Summer is a great time for road trips. And if said road trip ends in a unique wildlife-viewing experience? Even better. Folks can see ospreys in the air and on top of their huge nests at a free Utah Division of Wildlife Resources event on Saturday, July 13.
Ospreys, sometimes called fish hawks or sea hawks, are unique birds of prey that primarily eat fish, which is why they are drawn to the Flaming Gorge area. They are the only hawk in North America that eats a diet that’s almost exclusively fish. And they are very good at plucking fish out of the water.
“They catch a fish one out of every four times they dive,” Tonya Kieffer-Selby, DWR conservation outreach manager, said. “That’s a great success rate.”
Osprey can log more than 160,000 migratory miles in their 10- to 15-year life span. And Flaming Gorge draws them like a magnet.
“The largest breeding osprey colony in Utah, and one of the largest osprey populations in the interior part of the western United States, is found at the reservoir,” Kieffer-Selby said.
Osprey return to Flaming Gorge every year to breed and raise their young because a breeding pair will build on the same nest year after year. It’s fairly common to see a 10-foot wide nest at Flaming Gorge.
The free event will be held next to the parking lot at the Flaming Gorge Dam visitor center. The visitor center is in Dutch John, at the south end of Flaming Gorge Reservoir in northeastern Utah. The event will run from 9 a.m. to noon.
Spotting scopes will be available, but those who have their own binoculars are encouraged to bring them to see the birds. Biologists and displays will also be available to provide information. And due to the remote nature of the event, attendees should consider bringing a lunch, sunscreen, bug spray and plenty of water.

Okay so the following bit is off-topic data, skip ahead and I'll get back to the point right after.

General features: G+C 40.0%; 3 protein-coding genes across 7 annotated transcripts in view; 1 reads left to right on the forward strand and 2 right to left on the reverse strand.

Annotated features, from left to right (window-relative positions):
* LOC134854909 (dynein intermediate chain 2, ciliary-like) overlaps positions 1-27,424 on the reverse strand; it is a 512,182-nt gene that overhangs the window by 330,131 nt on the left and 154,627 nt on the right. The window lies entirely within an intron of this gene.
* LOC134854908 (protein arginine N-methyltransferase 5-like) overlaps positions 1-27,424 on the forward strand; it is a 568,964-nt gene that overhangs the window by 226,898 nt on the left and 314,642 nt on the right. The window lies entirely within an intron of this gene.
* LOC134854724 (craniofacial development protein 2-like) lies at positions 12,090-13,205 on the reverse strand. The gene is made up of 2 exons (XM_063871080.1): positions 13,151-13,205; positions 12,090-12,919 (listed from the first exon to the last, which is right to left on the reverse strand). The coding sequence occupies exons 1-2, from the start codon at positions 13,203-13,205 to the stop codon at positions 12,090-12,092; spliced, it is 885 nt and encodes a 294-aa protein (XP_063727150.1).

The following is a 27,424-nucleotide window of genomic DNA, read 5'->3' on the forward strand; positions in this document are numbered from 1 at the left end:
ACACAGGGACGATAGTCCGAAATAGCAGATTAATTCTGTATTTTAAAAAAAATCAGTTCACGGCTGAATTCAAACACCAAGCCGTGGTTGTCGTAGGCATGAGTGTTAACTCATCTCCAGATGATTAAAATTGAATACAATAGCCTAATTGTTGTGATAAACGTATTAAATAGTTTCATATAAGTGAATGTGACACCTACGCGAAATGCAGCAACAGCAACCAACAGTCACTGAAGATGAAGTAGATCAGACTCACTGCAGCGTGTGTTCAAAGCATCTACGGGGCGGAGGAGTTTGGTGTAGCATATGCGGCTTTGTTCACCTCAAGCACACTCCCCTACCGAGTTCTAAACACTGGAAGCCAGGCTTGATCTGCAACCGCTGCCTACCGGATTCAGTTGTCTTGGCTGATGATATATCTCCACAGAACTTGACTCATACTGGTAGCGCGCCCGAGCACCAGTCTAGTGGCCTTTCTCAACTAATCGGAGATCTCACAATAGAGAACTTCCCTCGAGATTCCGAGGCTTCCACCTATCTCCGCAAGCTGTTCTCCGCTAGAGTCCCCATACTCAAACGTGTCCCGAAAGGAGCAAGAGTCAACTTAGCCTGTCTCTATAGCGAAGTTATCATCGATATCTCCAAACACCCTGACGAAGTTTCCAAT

“The birds are super active this time of year, especially during the morning hours,” Kieffer-Selby said. “The event is great for the whole family. And while you’re there, you may also want to take the Flaming Gorge Dam tour. If you take the tour, you might see some of the large rainbow trout that osprey love to eat.”
Osprey are fairly easy to spot along rivers, ponds and reservoirs because they have a distinct white head with a brown stripe that runs through their bright, yellow eyes.
“If you are lucky, you might be watching right at the moment an osprey decides to dive feet first into the water to capture a fish in its powerful talons,” Kieffer-Selby said. “After capturing a fish, an osprey will carry it back to its perch or nest and share it with its mate and young. You’ll also hear the ospreys’ shrieking calls as they fly around the area.”
In addition to ospreys, visitors may see other birds of prey, including golden eagles, turkey vultures and American kestrels, which are frequently spotted at the annual event.
While the event is free, attendees are asked to register. For more information, call Kieffer-Selby at the DWR’s office in Vernal at 435-781-9453.